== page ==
Also by this author: Seven Reasons to (Re)Consider Christianity
Published by Good Book Company on May 1, 2021
Genres: Non-Fiction, Apologetics, Theology
Lots of people assume that Christianity is simply a nice story for kids or a niche hobby for weirdos--or worse, unattractively restrictive.
In this book, Ben Shaw invites skeptical readers to think again. He outlines seven reasons why Christianity is worth considering--or reconsidering--not least because it offers some thought-provoking and rational answers to our deepest questions.
This warm, honest book shows that the Christian message is both more credible and more wonderful than we might have otherwise thought, and calls readers to investigate the person of Jesus for themselves.
Seven Reasons to (re)Consider Christianity isn’t the kind of book I thought it would be—and that’s a good thing. Books like this tend to rehash the same things over and over, giving readers a fairly standard apologetic. Ben Shaw takes that stock format and changes it, not giving the readers The Answer™, but instead focusing on why Christianity is worth testing. And that’s the real difference. The key word is “consider.” Shaw is simply asking readers to consider Christianity as a possible answer to some of the questions they might be asking. In an increasingly secular age—particularly here in the UK—it comes across as a genuine request to individuals who may honestly not see the point of Christianity at all.
The seven reasons that Shaw gives are all phrased as statements. Reconsider Christianity because…
- It’s worth thinking through what life is really all about
- Christianity is a lot more intellectually credible than you might have assumed
- Christianity is about living life to the full
- Christianity gives a compelling answer to the question ‘What’s wrong with the world?’
- Jesus is arguably the most influential person in history
- The death of Jesus is surprisingly very good news for you
- If Jesus really did rise from the dead, it would confirm everything
Notice the path that Shaw’s argumentations take. He begins with generalities: the meaning of life is worth consideration. Life is important enough that we take it seriously and explore our reason for being. We’re not into specifics of Christianity yet, or even religion, really. Shaw’s simply laying the foundation, saying “What if…” and “if so, isn’t it worth checking out?” That’s a powerful philosophical argument that begins where people are and doesn’t ask them to go to far.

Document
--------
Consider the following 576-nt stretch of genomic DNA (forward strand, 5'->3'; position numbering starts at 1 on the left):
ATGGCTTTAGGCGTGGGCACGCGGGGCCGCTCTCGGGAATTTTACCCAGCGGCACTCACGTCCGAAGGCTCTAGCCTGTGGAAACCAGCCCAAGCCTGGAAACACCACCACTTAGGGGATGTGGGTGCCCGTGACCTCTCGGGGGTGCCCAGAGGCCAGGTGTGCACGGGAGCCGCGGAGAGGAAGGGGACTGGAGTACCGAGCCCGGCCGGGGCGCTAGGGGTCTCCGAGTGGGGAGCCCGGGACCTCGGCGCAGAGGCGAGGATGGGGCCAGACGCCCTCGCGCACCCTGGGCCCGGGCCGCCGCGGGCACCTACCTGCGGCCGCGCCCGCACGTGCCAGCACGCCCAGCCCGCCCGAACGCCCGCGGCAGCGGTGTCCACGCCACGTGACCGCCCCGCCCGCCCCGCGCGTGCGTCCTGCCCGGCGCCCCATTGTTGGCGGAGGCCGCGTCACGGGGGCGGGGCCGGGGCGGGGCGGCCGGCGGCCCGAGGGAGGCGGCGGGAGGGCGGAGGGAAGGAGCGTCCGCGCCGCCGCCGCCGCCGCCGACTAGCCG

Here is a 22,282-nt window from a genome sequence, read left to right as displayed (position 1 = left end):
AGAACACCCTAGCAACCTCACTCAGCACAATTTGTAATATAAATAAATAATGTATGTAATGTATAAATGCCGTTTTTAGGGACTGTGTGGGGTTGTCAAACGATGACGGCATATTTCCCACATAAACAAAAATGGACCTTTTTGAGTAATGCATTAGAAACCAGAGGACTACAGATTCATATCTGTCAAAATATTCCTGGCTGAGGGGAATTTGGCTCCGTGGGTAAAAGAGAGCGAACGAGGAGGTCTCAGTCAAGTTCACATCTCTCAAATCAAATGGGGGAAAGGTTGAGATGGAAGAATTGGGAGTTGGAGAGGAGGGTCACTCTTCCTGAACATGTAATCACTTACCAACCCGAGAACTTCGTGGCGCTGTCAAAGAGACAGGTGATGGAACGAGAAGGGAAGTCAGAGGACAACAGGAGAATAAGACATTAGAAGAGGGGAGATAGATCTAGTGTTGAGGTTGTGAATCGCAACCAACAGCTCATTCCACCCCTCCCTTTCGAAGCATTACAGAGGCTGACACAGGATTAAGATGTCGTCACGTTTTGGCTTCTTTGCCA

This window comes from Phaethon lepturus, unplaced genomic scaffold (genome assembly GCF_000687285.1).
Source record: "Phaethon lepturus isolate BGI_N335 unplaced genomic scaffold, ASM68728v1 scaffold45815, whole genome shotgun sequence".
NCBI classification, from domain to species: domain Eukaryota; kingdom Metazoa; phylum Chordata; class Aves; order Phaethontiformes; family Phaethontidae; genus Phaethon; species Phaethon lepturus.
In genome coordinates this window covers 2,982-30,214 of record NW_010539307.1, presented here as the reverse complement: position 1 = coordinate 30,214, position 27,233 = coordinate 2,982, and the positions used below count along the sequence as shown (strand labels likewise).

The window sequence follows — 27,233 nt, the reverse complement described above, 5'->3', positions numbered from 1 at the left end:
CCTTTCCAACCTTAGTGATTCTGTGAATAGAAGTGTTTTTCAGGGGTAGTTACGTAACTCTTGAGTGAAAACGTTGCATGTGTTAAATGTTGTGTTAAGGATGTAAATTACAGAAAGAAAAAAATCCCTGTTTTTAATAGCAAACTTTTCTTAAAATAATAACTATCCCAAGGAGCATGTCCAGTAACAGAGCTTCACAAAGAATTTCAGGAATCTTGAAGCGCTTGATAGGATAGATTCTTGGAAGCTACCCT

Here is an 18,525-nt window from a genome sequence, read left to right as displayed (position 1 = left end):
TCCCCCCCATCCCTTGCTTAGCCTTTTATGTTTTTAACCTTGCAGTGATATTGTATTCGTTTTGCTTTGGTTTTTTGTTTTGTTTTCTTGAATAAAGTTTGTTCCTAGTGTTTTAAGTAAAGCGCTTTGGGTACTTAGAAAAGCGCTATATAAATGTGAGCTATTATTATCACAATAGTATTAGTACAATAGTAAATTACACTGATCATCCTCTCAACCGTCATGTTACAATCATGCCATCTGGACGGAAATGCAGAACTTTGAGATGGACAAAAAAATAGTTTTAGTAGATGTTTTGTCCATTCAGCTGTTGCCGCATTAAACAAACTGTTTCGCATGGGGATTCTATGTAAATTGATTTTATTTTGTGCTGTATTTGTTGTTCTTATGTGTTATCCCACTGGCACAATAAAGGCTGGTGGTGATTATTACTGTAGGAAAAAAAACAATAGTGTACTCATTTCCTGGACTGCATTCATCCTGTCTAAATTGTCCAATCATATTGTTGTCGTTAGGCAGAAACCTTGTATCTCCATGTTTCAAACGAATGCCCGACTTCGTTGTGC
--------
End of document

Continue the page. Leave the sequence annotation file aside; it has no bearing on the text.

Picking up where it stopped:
From there, Shaw tears down some stereotypes about Christianity: it’s not credible, it’s not fun. Granted, there are Christians who very much portray this kind of Christianity. Shaw says it isn’t necessary. You don’t have to check your brains at the door and you are allowed to have fun. Shaw pokes at the intellectual and sociological barriers to the faith, suggesting that the aren’t great excuses after all.
The next two begin to offer specifics. We can all see that there’s something wrong with the world. The Christian worldview offers a coherent explanation with hope that things will get better. Other worldviews don’t necessarily offer that. And then there’s Jesus—think about how all religions seem to want a piece of him in some form. Isn’t he at least worth considering?
Then we finish with specifics: the death and resurrection of Jesus Christ. Shaw’s Gospel explorations are clear, straightforward, and simple. He presents it as the logical next step for the journey we’ve been on. It’s a powerful build-up that demands a response.
Seven Reasons to (re)Consider Christianity is a book I would gladly hand out to anyone skeptical but seeking. Shaw’s writing is conversational, cogent, and clear. He doesn’t write from a position of authority but from one of sharing knowledge. This is what he has learned and this is what he wants to tell you about it. And if you’re already a believer, this book has great value for showing us how to better evangelize. Oftentimes, the Christian is the greatest barrier to belief that Christianity has. Shaw models a method that is relational and conversational, not telling the individual how to think but simply that faith is something worth thinking about. A beautiful book!